Trump may have fired up the crowd in Cleveland, and even those who watched the speech on TV, but such enthusiasm is ephemeral; it won’t last. Trump will get his post-convention “bounce.” Then Hillary will get hers. And then the campaign will settle down to kabuki theatre debates and a war of attrition between negative political ads.
The debate post-mortem media analyses are filled with columns on who won and who lost. But rather than see the debate as an opportunity to get a measure of the candidate’s judgment, temperament, and approach to complex issues, we read instead about who “savaged” whom, which candidate “rattled” the other, who threw the most “punches” and who got the best “hit” on the other guy.
Has America entered a Bizarro world in which money equals speech but speech itself gets labeled intimidation?
That’s not a far-fetched conclusion to draw in a political culture that has unleashed campaign spending and given it First Amendment protection while at the same time branding the supposed free speech of college students as bullying, tyranny, censorship, and intolerance. Continue reading In Defense of Student Commencement Protesters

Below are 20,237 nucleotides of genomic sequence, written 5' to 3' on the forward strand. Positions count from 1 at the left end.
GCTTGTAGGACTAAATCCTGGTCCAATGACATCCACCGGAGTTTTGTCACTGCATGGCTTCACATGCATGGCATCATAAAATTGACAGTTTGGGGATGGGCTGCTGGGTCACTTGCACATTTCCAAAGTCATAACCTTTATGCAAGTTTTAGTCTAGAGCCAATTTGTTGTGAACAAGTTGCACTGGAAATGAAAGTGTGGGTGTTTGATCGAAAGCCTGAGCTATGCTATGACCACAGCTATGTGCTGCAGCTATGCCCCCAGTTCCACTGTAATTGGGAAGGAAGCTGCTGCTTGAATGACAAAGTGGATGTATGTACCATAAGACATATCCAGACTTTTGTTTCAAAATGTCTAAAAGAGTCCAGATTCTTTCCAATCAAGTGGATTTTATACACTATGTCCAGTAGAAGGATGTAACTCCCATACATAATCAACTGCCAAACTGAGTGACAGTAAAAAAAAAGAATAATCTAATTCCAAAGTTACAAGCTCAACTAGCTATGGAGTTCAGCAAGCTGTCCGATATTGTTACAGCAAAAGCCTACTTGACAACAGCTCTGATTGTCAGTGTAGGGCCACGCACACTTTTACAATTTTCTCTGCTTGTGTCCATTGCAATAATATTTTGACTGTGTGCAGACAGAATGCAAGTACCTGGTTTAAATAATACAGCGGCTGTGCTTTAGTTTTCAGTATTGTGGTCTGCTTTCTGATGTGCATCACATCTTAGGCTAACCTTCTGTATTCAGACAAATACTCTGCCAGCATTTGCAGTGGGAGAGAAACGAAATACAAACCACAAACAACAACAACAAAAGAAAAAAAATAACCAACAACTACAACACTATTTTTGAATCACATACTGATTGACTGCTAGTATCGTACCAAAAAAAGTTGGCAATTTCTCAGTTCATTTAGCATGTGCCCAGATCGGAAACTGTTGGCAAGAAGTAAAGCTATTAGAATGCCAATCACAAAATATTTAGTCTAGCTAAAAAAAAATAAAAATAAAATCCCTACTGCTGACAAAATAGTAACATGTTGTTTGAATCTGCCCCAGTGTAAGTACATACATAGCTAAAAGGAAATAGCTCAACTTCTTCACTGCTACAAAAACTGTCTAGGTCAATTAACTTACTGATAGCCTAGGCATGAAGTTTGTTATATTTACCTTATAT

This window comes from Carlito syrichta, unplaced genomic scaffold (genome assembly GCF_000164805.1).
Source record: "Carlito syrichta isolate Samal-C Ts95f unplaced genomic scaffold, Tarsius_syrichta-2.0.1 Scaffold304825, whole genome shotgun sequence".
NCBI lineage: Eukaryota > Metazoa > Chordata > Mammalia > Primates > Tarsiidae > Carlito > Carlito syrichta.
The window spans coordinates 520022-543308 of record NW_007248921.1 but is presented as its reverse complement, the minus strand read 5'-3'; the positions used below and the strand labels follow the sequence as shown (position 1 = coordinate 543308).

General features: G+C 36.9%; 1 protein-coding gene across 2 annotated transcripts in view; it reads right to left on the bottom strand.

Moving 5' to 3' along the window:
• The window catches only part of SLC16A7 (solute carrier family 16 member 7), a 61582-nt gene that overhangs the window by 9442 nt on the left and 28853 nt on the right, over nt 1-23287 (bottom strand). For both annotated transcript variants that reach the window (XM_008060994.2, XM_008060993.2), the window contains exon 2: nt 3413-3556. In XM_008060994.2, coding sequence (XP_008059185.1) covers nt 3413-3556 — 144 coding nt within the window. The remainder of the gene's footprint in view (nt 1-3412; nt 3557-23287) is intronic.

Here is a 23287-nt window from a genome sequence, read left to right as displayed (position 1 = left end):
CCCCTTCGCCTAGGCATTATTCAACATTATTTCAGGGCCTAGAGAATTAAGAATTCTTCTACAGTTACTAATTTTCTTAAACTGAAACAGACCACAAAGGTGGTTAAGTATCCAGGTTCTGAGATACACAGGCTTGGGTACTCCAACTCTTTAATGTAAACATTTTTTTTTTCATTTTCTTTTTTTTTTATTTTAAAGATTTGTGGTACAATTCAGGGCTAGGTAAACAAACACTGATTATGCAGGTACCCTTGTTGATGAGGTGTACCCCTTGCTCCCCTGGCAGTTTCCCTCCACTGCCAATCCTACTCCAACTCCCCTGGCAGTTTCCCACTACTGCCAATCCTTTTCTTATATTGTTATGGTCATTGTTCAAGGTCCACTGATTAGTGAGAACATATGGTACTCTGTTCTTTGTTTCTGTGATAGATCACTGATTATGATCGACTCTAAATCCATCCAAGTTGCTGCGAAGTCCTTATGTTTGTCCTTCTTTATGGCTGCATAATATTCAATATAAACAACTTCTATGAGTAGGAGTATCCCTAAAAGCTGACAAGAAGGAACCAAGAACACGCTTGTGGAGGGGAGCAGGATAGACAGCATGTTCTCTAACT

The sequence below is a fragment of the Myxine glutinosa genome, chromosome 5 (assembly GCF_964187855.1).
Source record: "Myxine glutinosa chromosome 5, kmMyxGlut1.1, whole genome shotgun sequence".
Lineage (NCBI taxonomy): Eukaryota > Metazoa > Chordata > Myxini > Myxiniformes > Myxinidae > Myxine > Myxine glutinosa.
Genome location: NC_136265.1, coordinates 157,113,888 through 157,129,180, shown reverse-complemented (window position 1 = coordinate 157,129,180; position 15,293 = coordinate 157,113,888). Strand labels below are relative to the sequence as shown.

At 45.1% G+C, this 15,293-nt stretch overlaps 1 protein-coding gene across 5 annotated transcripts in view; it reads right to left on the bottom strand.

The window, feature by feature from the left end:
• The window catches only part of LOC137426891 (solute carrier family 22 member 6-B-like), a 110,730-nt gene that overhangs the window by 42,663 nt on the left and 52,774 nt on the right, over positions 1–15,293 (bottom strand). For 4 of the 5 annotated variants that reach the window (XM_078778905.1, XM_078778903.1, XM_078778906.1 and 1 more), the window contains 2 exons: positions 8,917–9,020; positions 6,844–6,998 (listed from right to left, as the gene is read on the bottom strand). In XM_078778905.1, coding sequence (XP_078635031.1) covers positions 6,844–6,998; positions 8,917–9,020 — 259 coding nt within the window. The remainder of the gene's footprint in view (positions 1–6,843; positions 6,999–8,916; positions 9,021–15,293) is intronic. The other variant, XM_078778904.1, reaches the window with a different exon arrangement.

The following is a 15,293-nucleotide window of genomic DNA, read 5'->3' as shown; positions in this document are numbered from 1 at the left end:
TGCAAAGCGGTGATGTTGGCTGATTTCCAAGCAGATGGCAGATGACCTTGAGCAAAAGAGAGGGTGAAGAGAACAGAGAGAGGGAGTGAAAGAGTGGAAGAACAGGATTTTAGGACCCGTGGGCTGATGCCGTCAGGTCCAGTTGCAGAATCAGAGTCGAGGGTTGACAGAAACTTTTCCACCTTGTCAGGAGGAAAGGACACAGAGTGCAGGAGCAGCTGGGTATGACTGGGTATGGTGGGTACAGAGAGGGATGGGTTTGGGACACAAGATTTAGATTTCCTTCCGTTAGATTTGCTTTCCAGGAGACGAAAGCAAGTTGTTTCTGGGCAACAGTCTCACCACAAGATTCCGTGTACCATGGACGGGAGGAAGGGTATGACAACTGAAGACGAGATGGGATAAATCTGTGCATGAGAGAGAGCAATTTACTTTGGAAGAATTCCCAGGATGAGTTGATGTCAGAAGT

So asks the Washington Post in its recent front page story, “Why the sharp rise in suicides by boomers?”
The Post supports its claim by drawing on a report from the Centers for Disease Control (CDC), which shows that the suicide rate for many boomers in 2010 was significantly higher than it was for people the same age eleven years earlier. Most compelling, writes the Post, is that the 2010 suicide rate for men in their 50s was “nearly 50 percent” higher than that of men who were in their 50s in 1999, rising from about 20 to 30 per 100,000.
Needless to say, headlines, chatter, and conversations followed, all gelling into an emerging conventional wisdom that this alleged spoiled generation just can’t hack growing older.
The problem: as with so much journalism about baby boomers, it’s not only misleading but built on a flaccid foundation of inaccurate history, bubblegum sociology, and generational stereotyping.